History of Morocco

History of human habitation in Morocco spans since Lower Paleolithic, with the earliest known being Jebel Irhoud. Much later Morocco was part of Iberomaurusian culture, including Taforalt. It dates from the establishment of Mauretania and other ancient Berber kingdoms, to the establishment of the Moroccan state by the Idrisid dynasty[1] followed by other Islamic dynasties, through to the colonial and independence periods.

Archaeological evidence has shown that the area was inhabited by hominids at least 400,000 years ago.[2] The recorded history of Morocco begins with the Phoenician colonization of the Moroccan coast between the 8th and 6th centuries BCE,[3] although the area was inhabited by indigenous Berbers for some two thousand years before that. In the 5th century BCE, the city-state of Carthage extended its hegemony over the coastal areas.[4] They remained there until the late 3rd century BCE,[5] while the hinterland was ruled by indigenous monarchs.[4] Indigenous Berber monarchs ruled the territory from the 3rd century BCE until 40 CE, when it was annexed to the Roman Empire. In the mid-5th century AD, it was overrun by Vandals, before being recovered by the Byzantine Empire in the 6th century.

The region was conquered by the Muslims in the early 8th century AD, but broke away from the Umayyad Caliphate after the Berber Revolt of 740. Half a century later, the Moroccan state was established by the Idrisid dynasty.[6][7] Under the Almoravid and the Almohad dynasties, Morocco dominated the Maghreb and Muslim Spain. The Saadi dynasty ruled the country from 1549 to 1659, followed by the Alaouites from 1667 onwards, who have since been the ruling dynasty of Morocco.[8][9][10]

In 1912, after the First Moroccan Crisis and the Agadir Crisis, the Treaty of Fez was signed, dividing Morocco into French and Spanish protectorates. In 1956, after 44 years of French rule, Morocco regained independence from France, and shortly afterward regained most of the territories under Spanish control.

Prehistoric Morocco

Archaeological excavations have demonstrated the presence of people in Morocco that were ancestral to Homo sapiens, as well as the presence of early human species. The fossilized bones of a 400,000-year-old early human ancestor were discovered in Salé in 1971.[2] The bones of several very early Homo sapiens were excavated at Jebel Irhoud in 1991, these were dated using modern techniques in 2017 and found to be at least 300,000 years old, making them the oldest examples of Homo Sapiens discovered anywhere in the world.[11] In 2007, small perforated seashell beads were discovered in Taforalt that are 82,000 years old, making them the earliest known evidence of personal adornment found anywhere in the world.[12]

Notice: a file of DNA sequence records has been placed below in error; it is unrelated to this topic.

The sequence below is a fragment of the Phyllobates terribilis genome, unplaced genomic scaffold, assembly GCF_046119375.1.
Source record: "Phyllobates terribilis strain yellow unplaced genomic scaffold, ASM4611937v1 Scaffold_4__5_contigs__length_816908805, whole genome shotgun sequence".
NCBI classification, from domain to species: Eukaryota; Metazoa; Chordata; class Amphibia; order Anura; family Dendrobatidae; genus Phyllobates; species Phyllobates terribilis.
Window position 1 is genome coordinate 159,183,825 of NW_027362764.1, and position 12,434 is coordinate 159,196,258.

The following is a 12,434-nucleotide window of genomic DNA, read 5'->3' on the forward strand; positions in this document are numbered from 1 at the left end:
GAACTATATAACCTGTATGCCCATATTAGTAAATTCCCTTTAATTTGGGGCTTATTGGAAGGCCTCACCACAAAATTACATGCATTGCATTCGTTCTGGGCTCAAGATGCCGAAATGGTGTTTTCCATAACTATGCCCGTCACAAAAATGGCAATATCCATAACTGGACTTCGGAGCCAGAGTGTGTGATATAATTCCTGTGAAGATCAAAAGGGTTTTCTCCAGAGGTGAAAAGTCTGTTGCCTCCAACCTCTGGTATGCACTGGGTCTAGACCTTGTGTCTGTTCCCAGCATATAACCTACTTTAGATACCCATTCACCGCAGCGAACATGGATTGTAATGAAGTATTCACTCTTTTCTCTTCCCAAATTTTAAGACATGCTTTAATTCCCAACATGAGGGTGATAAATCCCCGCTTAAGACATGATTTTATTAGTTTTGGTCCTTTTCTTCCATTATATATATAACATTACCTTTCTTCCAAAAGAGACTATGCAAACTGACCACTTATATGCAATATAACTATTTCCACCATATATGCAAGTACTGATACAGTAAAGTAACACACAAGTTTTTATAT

In Mesolithic times, between 20,000 and 5000 years ago, the geography of Morocco resembled a savanna more than the present arid landscape.[13] While little is known of settlements in Morocco during that period, excavations elsewhere in the Maghreb region have suggested an abundance of game and forests that would have been hospitable to Mesolithic hunters and gatherers, such as those of the Capsian culture.[14]

During the Neolithic period, which followed the Mesolithic, the savanna was occupied by hunters and herders. The culture of these Neolithic hunters and herders flourished until the region began to desiccate after 5000 BCE as a result of climatic changes. The coastal regions of present-day Morocco in the early Neolithic shared in the Cardium pottery culture that was common to the entire Mediterranean region. Archaeological excavations have suggested that the domestication of cattle and the cultivation of crops both occurred in the region during that period.[citation needed] In the Chalcolithic period, or the copper age, the Beaker culture reached the north coast of Morocco.[citation needed]

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